There are five stages of breast cancer, starting at zero and going up to four. There are several variables within some stages. Tumors are measured in millimeters and centimeters (ten millimeters equals one centimeter). For consistency here, we measure tumors in millimeters.
-This is the very beginning of the scale. It describes noninvasive breast cancers or precancers. This includes the most common form of noninvasive cancer, called ductal carcinoma in situ (DCIS). Within stage 0, there is no evidence that cancer cells or other abnormal cells have invaded neighboring normal tissue.
– Stage 1 describes a very early stage of invasive cancer. At this point, tumor cells have spread to normal surrounding breast tissue but are still contained in a small area. Stage I is divided into two subcategories:
In stage 1A, a tumor measures up to 20 millimeters (about the size of a grape), and there’s no cancer in the lymph nodes.
Stage 1B can be described as either:
-a small tumor in the breast that is less than 20 millimeters plus small clusters of cancer cells in the lymph nodes; or
-no tumor in the breast plus small clusters of cancer cells in the lymph nodes.
– Stage 2 describes cancer that is in a limited region of the breast but has grown larger. It reflects how many lymph nodes may contain cancer cells. This stage is divided into two subcategories.
Stage 2A is based on one of the following:
- Either there is no tumor in the breast or there is a breast tumor up to 20 millimeters (about the size of a grape), plus cancer has spread to the lymph nodes under the arm.
- A tumor of 20 to 50 millimeters is present in the breast, but cancer has not spread to the lymph nodes.
Stage 2B is based on one of these criteria:
- A tumor of 20 to 50 millimeters is present in the breast, along with cancer that has spread to between one and three nearby lymph nodes.
- A tumor in the breast is larger than 50 millimeters, but cancer has not spread to any lymph nodes.
In stage 3 breast cancer, the cancer has spread further into the breast or the tumor is a larger size than earlier stages. It is divided into three subcategories.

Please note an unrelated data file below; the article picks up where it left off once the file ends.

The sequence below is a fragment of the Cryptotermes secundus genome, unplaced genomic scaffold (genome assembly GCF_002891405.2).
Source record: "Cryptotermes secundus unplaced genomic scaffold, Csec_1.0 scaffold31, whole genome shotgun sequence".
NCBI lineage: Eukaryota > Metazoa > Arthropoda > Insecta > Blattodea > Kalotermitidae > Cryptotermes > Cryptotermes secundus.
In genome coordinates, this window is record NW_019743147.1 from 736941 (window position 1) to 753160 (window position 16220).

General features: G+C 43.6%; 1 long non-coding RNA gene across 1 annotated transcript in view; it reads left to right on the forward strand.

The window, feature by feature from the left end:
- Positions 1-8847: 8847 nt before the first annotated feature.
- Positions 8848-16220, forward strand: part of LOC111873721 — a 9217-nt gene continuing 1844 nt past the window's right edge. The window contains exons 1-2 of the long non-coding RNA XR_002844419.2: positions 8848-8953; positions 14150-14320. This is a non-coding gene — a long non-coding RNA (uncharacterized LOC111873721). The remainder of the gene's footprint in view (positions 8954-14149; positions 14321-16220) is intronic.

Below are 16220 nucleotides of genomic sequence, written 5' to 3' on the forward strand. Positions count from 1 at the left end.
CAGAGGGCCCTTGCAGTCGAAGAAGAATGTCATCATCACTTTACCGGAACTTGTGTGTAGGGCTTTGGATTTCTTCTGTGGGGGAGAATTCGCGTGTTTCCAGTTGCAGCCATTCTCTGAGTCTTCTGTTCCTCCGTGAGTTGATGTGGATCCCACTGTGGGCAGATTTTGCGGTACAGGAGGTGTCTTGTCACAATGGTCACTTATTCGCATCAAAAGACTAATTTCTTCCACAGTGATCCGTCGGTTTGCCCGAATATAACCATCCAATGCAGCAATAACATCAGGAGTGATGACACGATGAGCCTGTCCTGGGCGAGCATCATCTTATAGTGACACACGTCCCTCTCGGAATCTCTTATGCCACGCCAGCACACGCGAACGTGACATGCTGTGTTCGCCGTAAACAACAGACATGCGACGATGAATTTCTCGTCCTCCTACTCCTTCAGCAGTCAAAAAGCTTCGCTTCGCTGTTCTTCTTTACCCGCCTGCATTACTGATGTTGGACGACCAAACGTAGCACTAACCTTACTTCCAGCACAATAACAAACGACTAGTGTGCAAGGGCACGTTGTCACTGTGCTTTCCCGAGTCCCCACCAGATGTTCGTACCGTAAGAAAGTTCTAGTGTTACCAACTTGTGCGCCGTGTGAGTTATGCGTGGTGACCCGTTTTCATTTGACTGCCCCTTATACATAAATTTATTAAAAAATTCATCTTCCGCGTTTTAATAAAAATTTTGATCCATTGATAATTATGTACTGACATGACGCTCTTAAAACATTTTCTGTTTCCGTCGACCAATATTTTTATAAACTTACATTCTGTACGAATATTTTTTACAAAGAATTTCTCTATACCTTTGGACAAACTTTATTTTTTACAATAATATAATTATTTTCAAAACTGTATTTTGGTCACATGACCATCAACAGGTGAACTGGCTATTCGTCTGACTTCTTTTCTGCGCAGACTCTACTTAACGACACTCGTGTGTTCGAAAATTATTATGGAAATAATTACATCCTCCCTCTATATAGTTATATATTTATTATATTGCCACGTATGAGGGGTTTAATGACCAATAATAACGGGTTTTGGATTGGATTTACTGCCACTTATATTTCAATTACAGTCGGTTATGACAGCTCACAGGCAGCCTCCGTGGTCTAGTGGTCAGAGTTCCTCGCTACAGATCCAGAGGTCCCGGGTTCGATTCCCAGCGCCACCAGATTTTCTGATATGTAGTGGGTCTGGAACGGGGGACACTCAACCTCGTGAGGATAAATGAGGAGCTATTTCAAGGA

Stage 3A is based on one of the following:
- With or without a tumor in the breast, cancer is found in four to nine nearby lymph nodes.
- A breast tumor is larger than 50 millimeters, and the cancer has spread to between one and three nearby lymph nodes.
In stage 3B, a tumor has spread to the chest wall behind the breast. In addition, these factors contribute to assigning this stage:
- Cancer may also have spread to the skin, causing swelling or inflammation.
- It may have broken through the skin, causing an ulcerated area or wound.
- It may have spread to as many as nine underarm (axillary) lymph nodes or to nodes near the breastbone.
In stage 3C, there may be a tumor of any size in the breast, or no tumor present at all. But either way, the cancer has spread to one of the following places:
- ten or more underarm (axillary) lymph nodes
- lymph nodes near the collarbone
- some underarm lymph nodes and lymph nodes near the breastbone
- the skin
– Stage 4 is the most advanced stage of breast cancer. It has spread to nearby lymph nodes and to distant parts of the body beyond the breast. This means it possibly involves your organs — such as the lungs, liver, or brain — or your bones.
Breast cancer may be stage IV when it is first diagnosed, or it can be a recurrence of a previous breast cancer that has spread.